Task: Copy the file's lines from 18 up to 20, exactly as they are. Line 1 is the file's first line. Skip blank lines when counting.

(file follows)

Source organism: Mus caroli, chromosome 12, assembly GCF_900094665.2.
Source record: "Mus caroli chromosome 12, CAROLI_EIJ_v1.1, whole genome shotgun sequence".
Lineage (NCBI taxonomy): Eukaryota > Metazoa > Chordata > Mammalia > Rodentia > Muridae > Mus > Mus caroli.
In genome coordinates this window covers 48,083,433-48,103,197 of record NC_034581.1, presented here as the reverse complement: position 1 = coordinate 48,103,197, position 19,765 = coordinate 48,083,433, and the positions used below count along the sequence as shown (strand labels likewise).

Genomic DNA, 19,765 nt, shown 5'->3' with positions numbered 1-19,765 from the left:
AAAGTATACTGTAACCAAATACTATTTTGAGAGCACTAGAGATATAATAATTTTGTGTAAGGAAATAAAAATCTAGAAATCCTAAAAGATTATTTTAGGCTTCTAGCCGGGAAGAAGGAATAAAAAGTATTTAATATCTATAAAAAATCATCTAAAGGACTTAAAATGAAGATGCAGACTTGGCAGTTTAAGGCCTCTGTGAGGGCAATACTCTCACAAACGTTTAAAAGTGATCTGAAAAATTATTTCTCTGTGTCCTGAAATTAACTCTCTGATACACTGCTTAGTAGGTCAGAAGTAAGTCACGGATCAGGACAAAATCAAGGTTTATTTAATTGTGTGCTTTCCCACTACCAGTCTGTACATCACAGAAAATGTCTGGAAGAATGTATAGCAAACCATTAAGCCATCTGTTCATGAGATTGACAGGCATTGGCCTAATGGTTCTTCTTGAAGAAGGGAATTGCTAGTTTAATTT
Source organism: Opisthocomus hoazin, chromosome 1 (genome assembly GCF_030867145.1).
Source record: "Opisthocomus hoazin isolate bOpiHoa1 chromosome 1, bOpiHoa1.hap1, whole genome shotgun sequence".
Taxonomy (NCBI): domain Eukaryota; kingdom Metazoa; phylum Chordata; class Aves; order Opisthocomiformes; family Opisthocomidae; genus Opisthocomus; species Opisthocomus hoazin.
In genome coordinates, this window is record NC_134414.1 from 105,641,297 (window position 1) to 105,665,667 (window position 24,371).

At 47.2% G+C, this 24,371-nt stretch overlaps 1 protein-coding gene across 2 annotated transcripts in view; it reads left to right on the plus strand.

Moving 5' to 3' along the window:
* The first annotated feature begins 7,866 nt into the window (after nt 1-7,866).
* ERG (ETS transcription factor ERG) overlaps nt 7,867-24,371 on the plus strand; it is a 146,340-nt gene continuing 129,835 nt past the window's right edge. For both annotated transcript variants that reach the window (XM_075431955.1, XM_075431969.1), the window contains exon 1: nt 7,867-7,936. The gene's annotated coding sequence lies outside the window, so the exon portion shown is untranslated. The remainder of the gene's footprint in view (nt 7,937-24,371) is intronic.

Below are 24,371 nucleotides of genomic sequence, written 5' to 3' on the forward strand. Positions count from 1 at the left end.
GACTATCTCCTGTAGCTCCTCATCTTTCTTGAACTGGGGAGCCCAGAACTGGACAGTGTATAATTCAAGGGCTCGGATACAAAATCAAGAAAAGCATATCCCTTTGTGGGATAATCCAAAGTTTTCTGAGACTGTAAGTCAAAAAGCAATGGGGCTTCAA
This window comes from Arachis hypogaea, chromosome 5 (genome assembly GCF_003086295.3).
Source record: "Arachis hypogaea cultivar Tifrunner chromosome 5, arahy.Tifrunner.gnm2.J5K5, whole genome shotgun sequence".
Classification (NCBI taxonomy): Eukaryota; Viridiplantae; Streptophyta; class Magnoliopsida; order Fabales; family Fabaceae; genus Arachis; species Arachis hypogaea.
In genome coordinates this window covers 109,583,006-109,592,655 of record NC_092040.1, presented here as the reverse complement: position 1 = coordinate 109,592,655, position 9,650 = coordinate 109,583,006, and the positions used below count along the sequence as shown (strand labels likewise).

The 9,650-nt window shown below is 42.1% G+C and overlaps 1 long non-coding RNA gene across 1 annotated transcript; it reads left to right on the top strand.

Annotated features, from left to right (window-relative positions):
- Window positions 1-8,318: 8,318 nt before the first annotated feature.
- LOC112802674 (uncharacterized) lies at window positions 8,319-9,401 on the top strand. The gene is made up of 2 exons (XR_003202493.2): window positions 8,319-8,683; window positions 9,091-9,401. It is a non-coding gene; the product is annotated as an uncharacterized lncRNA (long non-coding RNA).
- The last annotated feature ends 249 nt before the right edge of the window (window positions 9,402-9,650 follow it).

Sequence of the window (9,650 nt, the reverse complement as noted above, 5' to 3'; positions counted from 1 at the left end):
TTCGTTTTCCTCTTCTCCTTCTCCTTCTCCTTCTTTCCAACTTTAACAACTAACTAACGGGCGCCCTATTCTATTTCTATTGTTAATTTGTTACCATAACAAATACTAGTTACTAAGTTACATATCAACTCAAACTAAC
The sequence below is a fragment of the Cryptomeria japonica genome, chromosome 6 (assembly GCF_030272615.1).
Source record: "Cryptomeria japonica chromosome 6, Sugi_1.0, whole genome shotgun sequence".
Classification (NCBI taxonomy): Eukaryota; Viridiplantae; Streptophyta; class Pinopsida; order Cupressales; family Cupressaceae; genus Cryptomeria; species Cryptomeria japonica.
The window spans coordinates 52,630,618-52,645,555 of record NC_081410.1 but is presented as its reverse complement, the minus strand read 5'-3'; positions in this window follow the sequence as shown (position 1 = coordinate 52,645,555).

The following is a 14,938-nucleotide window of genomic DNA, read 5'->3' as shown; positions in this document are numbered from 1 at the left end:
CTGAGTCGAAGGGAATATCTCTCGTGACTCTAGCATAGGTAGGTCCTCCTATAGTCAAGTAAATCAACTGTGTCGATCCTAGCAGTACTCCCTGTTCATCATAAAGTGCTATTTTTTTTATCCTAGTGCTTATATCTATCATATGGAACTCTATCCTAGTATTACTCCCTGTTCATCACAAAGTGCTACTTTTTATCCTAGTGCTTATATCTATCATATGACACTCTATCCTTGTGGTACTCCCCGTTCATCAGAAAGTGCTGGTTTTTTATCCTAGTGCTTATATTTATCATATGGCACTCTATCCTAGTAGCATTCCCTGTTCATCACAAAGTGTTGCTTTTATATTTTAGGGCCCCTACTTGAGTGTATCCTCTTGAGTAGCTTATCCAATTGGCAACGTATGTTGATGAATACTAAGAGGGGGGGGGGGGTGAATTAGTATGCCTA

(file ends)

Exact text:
Source record: "Arachis hypogaea cultivar Tifrunner chromosome 5, arahy.Tifrunner.gnm2.J5K5, whole genome shotgun sequence".
Classification (NCBI taxonomy): Eukaryota; Viridiplantae; Streptophyta; class Magnoliopsida; order Fabales; family Fabaceae; genus Arachis; species Arachis hypogaea.
In genome coordinates this window covers 109,583,006-109,592,655 of record NC_092040.1, presented here as the reverse complement: position 1 = coordinate 109,592,655, position 9,650 = coordinate 109,583,006, and the positions used below count along the sequence as shown (strand labels likewise).